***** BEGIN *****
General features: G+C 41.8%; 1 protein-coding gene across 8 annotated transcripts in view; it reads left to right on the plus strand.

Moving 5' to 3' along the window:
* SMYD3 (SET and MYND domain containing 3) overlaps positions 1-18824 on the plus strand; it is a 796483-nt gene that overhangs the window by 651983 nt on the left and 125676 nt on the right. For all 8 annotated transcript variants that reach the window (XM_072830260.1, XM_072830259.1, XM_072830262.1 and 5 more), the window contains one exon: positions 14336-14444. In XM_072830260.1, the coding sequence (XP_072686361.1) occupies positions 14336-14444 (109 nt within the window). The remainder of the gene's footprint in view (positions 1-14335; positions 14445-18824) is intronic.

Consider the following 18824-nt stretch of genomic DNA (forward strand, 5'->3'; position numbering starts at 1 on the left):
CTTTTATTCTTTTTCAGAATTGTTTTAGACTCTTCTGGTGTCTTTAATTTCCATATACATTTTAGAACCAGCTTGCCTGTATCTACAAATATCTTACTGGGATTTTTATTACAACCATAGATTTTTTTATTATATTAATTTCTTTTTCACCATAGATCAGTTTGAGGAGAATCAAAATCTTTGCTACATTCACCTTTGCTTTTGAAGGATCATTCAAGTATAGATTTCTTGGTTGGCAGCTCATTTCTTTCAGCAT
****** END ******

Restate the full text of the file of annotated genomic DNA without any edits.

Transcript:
General features: G+C 41.8%; 1 protein-coding gene across 8 annotated transcripts in view; it reads left to right on the plus strand.

Moving 5' to 3' along the window:
* SMYD3 (SET and MYND domain containing 3) overlaps positions 1-18824 on the plus strand; it is a 796483-nt gene that overhangs the window by 651983 nt on the left and 125676 nt on the right. For all 8 annotated transcript variants that reach the window (XM_072830260.1, XM_072830259.1, XM_072830262.1 and 5 more), the window contains one exon: positions 14336-14444. In XM_072830260.1, the coding sequence (XP_072686361.1) occupies positions 14336-14444 (109 nt within the window). The remainder of the gene's footprint in view (positions 1-14335; positions 14445-18824) is intronic.

Consider the following 18824-nt stretch of genomic DNA (forward strand, 5'->3'; position numbering starts at 1 on the left):
CTTTTATTCTTTTTCAGAATTGTTTTAGACTCTTCTGGTGTCTTTAATTTCCATATACATTTTAGAACCAGCTTGCCTGTATCTACAAATATCTTACTGGGATTTTTATTACAACCATAGATTTTTTTATTATATTAATTTCTTTTTCACCATAGATCAGTTTGAGGAGAATCAAAATCTTTGCTACATTCACCTTTGCTTTTGAAGGATCATTCAAGTATAGATTTCTTGGTTGGCAGCTCATTTCTTTCAGCAT